That the Intellect which is the human’s ultimate perfection is completely separated. (121)
That the Will and the Intellect are not moved to act by themselves but by an external cause, namely, the heavenly bodies. (133)
That the Good which is possible for humans consists in the intellectual virtues. (144)
That happiness is had in this life and nor in another. (176)
That after death man loses every good. (15)
That religious visions and mystical vision are the result of natural causes. (33)
That the natural moral law torbidi the killing of irrational animals, although not only of these. (20)
That the Christian Law impedes Learning. (175)
That there are Fables and Falsehoods in the Christian Law just as in others [that is, Jewish and Islamic Laws]. (174)
That the teachings of Theologians are based on Fables. (152)
That Creation is nor possible, even though the contrary must be held according to the Faith. (184)
That one should not pray. (180)
That simple fornication, namely, that of an unmarried man with an unmarried woman, is not a sin. (183)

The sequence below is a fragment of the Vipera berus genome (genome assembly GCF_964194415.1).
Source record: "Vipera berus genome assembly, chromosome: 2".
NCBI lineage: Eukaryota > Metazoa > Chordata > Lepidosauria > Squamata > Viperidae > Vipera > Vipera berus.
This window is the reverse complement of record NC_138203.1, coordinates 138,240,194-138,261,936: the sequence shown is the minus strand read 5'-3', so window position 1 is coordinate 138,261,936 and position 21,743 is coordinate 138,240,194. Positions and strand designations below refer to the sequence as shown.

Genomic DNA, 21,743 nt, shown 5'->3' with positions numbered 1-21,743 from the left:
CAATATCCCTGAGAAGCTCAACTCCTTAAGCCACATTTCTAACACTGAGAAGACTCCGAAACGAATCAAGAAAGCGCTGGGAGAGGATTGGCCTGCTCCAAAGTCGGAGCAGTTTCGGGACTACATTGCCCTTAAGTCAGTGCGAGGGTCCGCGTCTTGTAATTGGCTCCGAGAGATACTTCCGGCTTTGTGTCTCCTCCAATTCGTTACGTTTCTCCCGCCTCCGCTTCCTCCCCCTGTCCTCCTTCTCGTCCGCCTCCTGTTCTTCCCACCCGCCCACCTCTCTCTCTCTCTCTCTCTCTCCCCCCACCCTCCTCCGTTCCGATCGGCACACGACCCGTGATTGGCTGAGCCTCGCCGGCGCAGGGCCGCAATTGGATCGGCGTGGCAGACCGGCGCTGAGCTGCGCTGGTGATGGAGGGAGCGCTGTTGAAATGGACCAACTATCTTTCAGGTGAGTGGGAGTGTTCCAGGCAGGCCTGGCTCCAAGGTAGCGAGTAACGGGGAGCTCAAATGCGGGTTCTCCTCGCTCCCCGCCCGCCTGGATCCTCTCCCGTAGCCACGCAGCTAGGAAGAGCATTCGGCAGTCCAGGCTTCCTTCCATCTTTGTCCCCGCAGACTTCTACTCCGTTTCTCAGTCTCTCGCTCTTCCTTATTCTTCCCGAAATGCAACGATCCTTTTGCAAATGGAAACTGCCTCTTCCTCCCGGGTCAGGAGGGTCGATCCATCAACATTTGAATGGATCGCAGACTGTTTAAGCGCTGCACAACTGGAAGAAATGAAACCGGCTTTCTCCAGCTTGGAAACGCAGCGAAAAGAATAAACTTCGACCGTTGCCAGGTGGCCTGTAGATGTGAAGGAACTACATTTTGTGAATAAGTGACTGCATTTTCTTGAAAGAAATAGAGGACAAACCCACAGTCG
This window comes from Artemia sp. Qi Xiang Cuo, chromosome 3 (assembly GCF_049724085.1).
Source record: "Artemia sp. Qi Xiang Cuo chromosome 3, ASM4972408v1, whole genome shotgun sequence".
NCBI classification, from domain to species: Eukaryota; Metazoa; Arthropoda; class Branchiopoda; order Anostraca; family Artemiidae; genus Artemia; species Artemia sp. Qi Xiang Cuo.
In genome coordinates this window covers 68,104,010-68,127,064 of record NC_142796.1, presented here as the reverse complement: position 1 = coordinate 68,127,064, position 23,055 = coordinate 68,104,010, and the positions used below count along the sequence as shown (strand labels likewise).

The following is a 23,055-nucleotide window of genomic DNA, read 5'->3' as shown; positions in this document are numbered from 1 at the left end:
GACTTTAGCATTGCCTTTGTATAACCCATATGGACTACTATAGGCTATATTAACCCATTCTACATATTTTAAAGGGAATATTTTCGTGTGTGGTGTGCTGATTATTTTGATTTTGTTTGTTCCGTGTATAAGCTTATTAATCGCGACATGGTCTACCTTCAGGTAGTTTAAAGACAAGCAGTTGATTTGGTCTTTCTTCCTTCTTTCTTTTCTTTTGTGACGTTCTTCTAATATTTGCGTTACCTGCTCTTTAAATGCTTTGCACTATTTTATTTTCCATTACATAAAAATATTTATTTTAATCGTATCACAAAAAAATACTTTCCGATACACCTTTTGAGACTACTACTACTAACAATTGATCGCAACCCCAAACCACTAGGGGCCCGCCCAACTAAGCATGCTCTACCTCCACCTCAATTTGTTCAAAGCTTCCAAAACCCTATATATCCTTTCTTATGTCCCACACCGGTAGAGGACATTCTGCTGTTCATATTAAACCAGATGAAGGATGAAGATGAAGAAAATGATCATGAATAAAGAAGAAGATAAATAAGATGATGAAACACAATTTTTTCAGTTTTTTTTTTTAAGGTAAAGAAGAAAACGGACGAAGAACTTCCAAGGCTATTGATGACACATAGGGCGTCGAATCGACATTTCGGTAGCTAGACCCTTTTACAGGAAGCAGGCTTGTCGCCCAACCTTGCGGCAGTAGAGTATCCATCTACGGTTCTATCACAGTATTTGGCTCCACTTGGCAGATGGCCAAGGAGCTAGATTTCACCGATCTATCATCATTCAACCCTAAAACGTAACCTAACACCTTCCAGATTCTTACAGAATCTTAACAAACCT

That a sin against nature, such as abuse in intercourse, is not against the nature of the individual, although it is against the nature of the species. (166)
That pleasure in sexual acts does not impede the act or use of the intellect. (172)
That continence is not essentially a virtue. (168)
That humility in the degree to which one… deprecates or lowers himself is not a virtue. (171)
That the philosopher must not concede the Resurrection of the Body because it cannot be investigated by reason. (18)
significant scientific treatises such as De Luce (On Light), De sphera (On the Sphere), and De iride (On the Rainbow). For these works Grosseteste drew not only on Aristotle but also on optical knowledge from recently translated works by Euclid and Ptolemy.